RPI Graduate Student Premiers New Work at Venice Biennale

Jaehoon Choi premiers new work for an international audience

November 2, 2023


Jaehoon Choi, a Ph.D. student in the Electronic Arts Department of Rensselaer Polytechnic Institute’s School of Humanities, Arts, and Social Sciences, was selected as one of 10 young composers to develop and premier work at the prestigious Venice Biennale International Music Festival.

The Venice Biennale is the world’s oldest international cultural festival, and one of the most renowned. Over the course of six months, it showcases art, architecture, film, dance, music, and theater. Choi and his nine colleagues from all over the world performed in the music program as part of Digital Sound Horizons, which explored “the present and future boundaries of the interaction between science, technology, and musical creativity.”

Choi was chosen for the way his work combines embodied experimentation with technology. The Biennale premier, “Brushing Improvisation – No. 2,” was an extension and development of his work on pieces like “Brushing Improvisation” and “Drifting,” in which he retools common paintbrushes and canvases with amplification and effects to explore textures and timbres. The results can evoke a calm breeze one moment and a thrilling storm the next.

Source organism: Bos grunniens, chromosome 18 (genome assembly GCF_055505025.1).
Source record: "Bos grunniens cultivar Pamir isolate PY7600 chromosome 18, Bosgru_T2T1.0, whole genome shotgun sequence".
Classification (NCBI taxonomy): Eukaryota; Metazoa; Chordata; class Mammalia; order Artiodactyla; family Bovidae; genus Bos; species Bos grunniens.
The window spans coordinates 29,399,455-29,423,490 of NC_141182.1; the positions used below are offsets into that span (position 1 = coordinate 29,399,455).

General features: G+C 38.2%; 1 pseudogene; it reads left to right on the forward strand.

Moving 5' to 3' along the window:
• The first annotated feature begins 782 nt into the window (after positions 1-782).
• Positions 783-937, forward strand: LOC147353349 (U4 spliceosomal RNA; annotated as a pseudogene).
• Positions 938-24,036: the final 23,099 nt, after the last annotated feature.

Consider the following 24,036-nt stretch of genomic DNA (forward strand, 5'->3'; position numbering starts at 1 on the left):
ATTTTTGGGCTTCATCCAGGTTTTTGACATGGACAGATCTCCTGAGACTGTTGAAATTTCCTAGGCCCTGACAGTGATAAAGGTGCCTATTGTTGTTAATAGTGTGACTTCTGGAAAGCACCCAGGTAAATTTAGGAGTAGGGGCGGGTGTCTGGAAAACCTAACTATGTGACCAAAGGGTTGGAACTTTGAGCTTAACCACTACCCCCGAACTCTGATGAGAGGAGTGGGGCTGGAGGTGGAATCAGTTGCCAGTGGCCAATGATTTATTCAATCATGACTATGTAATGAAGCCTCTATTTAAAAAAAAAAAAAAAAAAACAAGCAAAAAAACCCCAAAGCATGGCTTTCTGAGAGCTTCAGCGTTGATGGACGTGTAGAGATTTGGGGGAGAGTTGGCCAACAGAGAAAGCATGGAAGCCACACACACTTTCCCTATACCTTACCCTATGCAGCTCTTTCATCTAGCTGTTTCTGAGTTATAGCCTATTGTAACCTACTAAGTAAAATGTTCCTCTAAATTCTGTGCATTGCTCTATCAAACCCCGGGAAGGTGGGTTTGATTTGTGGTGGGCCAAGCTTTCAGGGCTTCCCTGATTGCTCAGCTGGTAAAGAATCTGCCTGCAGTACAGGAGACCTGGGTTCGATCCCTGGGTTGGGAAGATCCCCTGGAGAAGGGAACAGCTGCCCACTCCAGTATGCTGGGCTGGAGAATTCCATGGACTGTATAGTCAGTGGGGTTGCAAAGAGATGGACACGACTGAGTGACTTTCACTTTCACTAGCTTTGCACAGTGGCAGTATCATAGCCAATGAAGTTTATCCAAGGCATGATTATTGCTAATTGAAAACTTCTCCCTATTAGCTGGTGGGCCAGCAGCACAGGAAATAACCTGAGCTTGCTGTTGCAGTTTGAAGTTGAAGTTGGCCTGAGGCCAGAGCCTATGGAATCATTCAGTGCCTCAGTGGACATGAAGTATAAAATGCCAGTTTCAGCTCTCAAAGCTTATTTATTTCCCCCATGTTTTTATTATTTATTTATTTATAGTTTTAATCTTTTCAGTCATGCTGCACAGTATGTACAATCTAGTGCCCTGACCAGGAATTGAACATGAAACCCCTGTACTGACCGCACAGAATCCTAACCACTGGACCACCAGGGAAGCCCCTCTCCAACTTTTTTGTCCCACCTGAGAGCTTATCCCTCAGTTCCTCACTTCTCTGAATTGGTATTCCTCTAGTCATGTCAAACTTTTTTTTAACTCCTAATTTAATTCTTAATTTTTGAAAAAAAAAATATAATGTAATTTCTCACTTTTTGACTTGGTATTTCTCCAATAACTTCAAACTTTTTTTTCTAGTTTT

“People often think of electronic music as being made entirely on computers, but that doesn’t have to be the case,” says Choi. “I don’t like to make distinctions between media when I’m composing. I start with intuition and curiosity and think about how technology and the body interact and respond to each other.”

In preparation for “Brushing Improvisation – No. 2,” Choi participated in several developmental residencies in Venice through the Biennale’s College Musica program, where he was paired with a mentor, the computer music pioneer Miller Puckette. There, he modified his instrument so that it could be suspended vertically and played from behind like a cello for extended lengths of time.

“Jaehoon has a strong and unique vision as a young artist,” says Matthew Goodheart, Ph.D., assistant professor of music composition, and Choi’s adviser. “He is an instrument builder and performer who interleaves a sensitivity to the physicality of sound production, a keen ear for subtlety and texture in sound design, and a deep awareness of space and location as important components of the listening experience. His work speaks to a promising future for the next generation of sonic artists.”

In addition to improvised performances on self-designed instruments, Choi’s work includes interactive sound installations and film scores as well as publications on electronic music theory and production. Before enrolling at RPI, he earned a B.S. in information systems from Indiana University Bloomington and an M.A. in music science and technology from Stanford University.

Written By SCER Staff
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